Magie Noire fragrance notes

  • Head

    • bulgarian rose, Hyacinth, Bergamot, Raspberry, blackcurrant bud, Galbanum
  • Heart

    • jasmine, ylang ylang, lily of the valley, Tuberose, Narcissus, Orris, Rose, Honey
  • Base

    • amber, sandalwood, patchouli, Castoreum, Civet, Vetiver, Musk, Oakmoss, Benzoin

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Latest Reviews of Magie Noire

The mystique in older formulation Magie Noire EDT is in its refusal to be reduced to its density. It is no assault to the nostrils, weaving an invisible tapestry of incantations around me as I wear it. For those who obsess over immediate gratification and a big block of a fragrance pummeling you into submission for the sake of performance, it may seem a bit lost in the shuffle. Fear not, my conditioned fragheads, scents that are nuanced and sly tend to be the ones that most enchant the wearer over time. There is no argument on whether Magie Noire 'performs,' because it transcends that. It's better than that.

Magie Noire can be the seducer or the seductress, whatever you prefer. The point is there is seduction. As it first hits the skin, we have the high timbre of galbanum and hyacinth shaded with a dusky panoply of spices, woods and musk that are the hallmark of the scent. There is a tint of raspberry tartness that also contrasts in the top notes, but it is the slightest touch, there is nothing sweet about Magie, I assure you. There is zero gourmand going on, and for that, I am happy. After all, gooey desserts, caramel, and maltol were not a "thing" for fragrance in the late 70s. This is the truest chypre in that it comports itself as confident, mature, wise, and not to be played around with.

The bracing opening transitions to a heart of an abandoned garden of flowers: narcissus that have been flanked with wildflowers and weeds, overgrown tuberose, a carpet of muguet that swallowed the more delicate flowers of the courtyard. This is no cacophony, but nor is it a Wagner drama....maybe its more a flute solo in minor key that builds as it dries down and we enter further into the deep, dark forest, with moss-smothered ancient trees and honeyed distant rays of the setting sun lending what little light that allows us to see in front of our face.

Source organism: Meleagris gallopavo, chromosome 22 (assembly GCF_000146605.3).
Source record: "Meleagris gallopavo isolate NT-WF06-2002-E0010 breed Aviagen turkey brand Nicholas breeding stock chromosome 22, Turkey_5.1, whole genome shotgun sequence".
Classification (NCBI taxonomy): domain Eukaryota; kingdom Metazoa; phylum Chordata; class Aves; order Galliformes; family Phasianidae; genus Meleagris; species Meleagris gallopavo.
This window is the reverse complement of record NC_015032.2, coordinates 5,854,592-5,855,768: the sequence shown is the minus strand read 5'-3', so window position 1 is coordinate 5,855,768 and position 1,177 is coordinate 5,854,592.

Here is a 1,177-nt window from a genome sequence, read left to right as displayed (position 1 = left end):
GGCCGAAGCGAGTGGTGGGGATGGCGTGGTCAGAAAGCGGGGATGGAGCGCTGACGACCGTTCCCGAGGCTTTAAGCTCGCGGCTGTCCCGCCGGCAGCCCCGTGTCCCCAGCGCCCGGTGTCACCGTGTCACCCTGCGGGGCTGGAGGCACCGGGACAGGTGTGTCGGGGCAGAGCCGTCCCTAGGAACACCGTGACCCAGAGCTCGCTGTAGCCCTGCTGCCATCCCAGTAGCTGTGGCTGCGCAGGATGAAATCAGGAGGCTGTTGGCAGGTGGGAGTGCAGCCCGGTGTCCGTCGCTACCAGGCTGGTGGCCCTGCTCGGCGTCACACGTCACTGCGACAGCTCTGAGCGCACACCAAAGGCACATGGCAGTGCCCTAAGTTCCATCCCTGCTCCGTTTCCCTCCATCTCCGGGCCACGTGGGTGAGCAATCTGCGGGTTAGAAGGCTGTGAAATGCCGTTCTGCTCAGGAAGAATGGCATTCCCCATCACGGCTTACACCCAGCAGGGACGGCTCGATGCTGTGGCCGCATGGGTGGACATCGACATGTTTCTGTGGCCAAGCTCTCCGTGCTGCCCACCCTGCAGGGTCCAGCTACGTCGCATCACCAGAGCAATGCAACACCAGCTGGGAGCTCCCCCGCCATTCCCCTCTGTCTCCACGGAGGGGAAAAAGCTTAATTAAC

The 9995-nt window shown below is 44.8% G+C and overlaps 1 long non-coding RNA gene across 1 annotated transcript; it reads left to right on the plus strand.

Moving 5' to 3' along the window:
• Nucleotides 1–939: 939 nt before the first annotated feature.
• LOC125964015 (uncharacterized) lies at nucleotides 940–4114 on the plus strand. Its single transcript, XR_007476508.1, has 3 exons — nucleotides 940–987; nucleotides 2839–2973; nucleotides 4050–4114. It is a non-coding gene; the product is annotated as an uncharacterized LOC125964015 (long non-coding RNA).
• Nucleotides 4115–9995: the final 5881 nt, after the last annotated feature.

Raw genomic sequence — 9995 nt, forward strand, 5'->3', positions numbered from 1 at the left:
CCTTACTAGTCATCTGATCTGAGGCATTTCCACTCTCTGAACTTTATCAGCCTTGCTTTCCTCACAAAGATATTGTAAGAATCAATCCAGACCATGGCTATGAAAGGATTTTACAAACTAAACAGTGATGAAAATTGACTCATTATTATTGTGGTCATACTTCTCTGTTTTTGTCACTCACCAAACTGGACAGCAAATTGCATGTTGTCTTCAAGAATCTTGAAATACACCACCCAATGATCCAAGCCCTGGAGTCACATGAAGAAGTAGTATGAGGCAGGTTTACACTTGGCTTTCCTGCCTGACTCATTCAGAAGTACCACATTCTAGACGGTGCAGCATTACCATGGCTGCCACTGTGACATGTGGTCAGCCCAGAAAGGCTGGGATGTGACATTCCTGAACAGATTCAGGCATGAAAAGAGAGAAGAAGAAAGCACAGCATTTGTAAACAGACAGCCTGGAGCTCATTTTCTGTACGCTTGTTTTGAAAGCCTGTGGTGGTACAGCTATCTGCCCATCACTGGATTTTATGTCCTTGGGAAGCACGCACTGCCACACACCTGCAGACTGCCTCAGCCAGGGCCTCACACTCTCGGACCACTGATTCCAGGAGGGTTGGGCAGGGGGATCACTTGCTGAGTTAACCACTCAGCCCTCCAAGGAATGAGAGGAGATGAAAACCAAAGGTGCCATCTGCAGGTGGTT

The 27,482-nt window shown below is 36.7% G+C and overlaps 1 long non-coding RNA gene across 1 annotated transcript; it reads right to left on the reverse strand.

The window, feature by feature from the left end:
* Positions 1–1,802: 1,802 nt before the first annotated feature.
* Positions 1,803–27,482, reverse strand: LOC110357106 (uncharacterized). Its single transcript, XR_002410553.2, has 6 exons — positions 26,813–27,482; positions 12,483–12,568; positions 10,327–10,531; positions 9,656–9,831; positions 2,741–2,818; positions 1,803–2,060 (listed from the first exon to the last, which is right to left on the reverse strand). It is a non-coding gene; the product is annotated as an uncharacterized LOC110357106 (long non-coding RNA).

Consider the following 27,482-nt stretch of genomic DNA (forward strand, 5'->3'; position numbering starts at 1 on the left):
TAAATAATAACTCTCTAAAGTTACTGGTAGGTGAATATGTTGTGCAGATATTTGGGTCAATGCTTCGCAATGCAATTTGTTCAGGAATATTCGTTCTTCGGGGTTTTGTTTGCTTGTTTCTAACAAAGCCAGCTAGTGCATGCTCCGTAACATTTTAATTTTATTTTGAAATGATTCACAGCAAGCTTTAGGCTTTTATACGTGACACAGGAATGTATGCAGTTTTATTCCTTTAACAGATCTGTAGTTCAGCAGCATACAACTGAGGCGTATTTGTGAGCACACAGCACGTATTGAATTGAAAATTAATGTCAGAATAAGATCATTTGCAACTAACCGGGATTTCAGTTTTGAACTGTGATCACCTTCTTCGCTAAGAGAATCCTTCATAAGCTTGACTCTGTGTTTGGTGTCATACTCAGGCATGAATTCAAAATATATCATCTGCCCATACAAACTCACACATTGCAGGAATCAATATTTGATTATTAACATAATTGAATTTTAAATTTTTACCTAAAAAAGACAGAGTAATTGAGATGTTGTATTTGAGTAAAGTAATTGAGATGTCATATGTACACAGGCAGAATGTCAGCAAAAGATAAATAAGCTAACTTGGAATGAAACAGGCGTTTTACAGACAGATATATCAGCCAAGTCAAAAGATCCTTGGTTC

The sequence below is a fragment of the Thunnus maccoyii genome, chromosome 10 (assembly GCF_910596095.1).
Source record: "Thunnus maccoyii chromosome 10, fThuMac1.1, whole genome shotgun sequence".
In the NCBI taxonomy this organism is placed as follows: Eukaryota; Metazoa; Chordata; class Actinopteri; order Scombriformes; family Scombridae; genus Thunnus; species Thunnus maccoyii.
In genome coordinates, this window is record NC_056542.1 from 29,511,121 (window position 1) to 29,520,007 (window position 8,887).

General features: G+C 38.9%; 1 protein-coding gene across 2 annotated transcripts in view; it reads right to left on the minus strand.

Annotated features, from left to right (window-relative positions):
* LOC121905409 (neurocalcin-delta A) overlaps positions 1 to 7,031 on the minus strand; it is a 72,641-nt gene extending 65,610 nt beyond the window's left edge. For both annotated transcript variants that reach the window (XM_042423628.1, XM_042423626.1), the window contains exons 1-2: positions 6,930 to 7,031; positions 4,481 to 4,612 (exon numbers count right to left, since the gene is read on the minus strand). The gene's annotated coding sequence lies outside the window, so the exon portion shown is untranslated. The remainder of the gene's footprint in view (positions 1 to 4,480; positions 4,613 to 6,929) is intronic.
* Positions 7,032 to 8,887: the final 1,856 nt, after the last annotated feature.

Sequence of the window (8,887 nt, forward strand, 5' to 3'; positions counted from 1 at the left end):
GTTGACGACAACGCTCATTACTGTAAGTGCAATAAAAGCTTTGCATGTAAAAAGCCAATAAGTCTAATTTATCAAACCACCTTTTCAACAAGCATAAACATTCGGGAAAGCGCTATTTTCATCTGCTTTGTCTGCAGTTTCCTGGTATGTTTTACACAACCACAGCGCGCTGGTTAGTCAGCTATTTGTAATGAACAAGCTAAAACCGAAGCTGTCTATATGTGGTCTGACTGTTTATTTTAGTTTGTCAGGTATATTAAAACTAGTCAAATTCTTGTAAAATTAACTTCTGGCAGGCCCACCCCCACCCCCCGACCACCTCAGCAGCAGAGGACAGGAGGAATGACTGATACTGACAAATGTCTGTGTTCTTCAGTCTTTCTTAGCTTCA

That's it, that's the dark magic of Magie Noire. I suppose that it was aptly named!
9th March 2022
Dusky, spicy, dry, chypre oriental hybrid, razor slash of green top to bottom. Unsettling and bewitching.
10th September 2021

In 1978 Yves Tanguy composed Silences, a rich green* composition of galbanum and hyacinth; unsweet and rather sombre. In the same year, along with Jean-Charles Niel and Gerard Goupy he signed off Magie Noire - which deploys the green gum and the thin flower in a different type of scent.

Magie Noire is a crisp woody oriental*, with a rosy & fruity top, a spicy heart bouquet and a powdery base. It's more buoyant than Silences and the colours are warm, but it still has the green skeleton of hyacinth and galbanum - which later emerge in the base.

Could it be that Goupy and Niel took Tanguy's formula and used it for the groundwork of something more feminine? something more like Opium - which came out the previous year?

Magie Noire is not bad. The initial stage is fine, if not brilliant, and the spicy heart bouquet is good, but the combination of green notes and Powdery Amber# tends to get dusty by the end.

It's a good effort overall but not outstanding, especially compared to Silences on the one hand and Opium on the other.

[Vintage sample]

* Michael Edwards – Fragrances of the World
# Powdery Oriental
11th March 2021
My all time favorite. I have vintage and I have the new one. I find the vintage more intense and the new one slightly lighter. This scent is interpreted differently by everyone. I even saw someone classify it as clean/fresh. that doesn't come to mind for me. This is my favorite kind of fragrance "chypre floral". 80s shoulder pads boss. My mom and my aunt wore this so the memories are all around. This may be my most perfect scent. It's what I compare all other to. It's got a warmth that some chypres don't have and the nice green note rounds it out nice so that it isn't too warm. I instantly gravitate towards this in the winter; however, it's an all season scent for me. It's what fragrance is supposed to smell like. I think you could wear this for a day at a a formal a night on the work. it's just stunning.
22nd July 2020
A review of the original vintage version

The opening, an intrinsicate mix of flowers and fruits, is delightful. A rich rose note, smooth and velvety, combines with a nice hyacinth and whiffs of muguet supply the floral potpourri. The fruity component is mainly a mix of raspberry and blackcurrant. At the tail end of the top notes a gala NUM impression leads into the drydown.

The heart notes continue the rose-Centre's theme by adding additional florals over time. A fresh jasmine impression appears whilst the muguet becomes stronger in the central stage of the development of this creation, and a touch of a honeyed narcissus is present too. Further into the drydown this mix becomes headier and creamier, courtesy of a well-made ylang-ylang note that is enhance by a lovely tuberose. This tuberose is on the restrained side and it is quite a slim tuberose, lacking any significant indolic, raisinous or waxy component.